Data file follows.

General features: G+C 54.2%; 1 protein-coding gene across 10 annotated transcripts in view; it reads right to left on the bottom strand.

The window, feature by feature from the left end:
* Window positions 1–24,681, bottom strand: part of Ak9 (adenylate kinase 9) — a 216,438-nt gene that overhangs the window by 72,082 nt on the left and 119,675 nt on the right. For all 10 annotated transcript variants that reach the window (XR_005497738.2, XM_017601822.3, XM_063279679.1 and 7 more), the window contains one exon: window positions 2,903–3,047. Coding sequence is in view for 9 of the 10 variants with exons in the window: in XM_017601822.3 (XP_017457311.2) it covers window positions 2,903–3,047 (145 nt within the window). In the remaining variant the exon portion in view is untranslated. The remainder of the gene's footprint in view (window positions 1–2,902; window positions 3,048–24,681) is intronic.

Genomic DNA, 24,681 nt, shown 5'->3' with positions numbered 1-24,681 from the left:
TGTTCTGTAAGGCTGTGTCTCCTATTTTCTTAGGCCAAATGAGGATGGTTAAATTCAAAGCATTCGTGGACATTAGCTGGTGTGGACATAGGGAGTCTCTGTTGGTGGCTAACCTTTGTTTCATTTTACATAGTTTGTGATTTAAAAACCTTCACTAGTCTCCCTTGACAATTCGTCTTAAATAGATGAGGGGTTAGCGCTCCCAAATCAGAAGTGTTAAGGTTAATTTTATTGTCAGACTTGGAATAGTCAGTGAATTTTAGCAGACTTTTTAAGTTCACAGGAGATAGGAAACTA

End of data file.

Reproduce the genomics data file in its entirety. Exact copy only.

General features: G+C 54.2%; 1 protein-coding gene across 10 annotated transcripts in view; it reads right to left on the bottom strand.

The window, feature by feature from the left end:
* Window positions 1–24,681, bottom strand: part of Ak9 (adenylate kinase 9) — a 216,438-nt gene that overhangs the window by 72,082 nt on the left and 119,675 nt on the right. For all 10 annotated transcript variants that reach the window (XR_005497738.2, XM_017601822.3, XM_063279679.1 and 7 more), the window contains one exon: window positions 2,903–3,047. Coding sequence is in view for 9 of the 10 variants with exons in the window: in XM_017601822.3 (XP_017457311.2) it covers window positions 2,903–3,047 (145 nt within the window). In the remaining variant the exon portion in view is untranslated. The remainder of the gene's footprint in view (window positions 1–2,902; window positions 3,048–24,681) is intronic.

Genomic DNA, 24,681 nt, shown 5'->3' with positions numbered 1-24,681 from the left:
TGTTCTGTAAGGCTGTGTCTCCTATTTTCTTAGGCCAAATGAGGATGGTTAAATTCAAAGCATTCGTGGACATTAGCTGGTGTGGACATAGGGAGTCTCTGTTGGTGGCTAACCTTTGTTTCATTTTACATAGTTTGTGATTTAAAAACCTTCACTAGTCTCCCTTGACAATTCGTCTTAAATAGATGAGGGGTTAGCGCTCCCAAATCAGAAGTGTTAAGGTTAATTTTATTGTCAGACTTGGAATAGTCAGTGAATTTTAGCAGACTTTTTAAGTTCACAGGAGATAGGAAACTA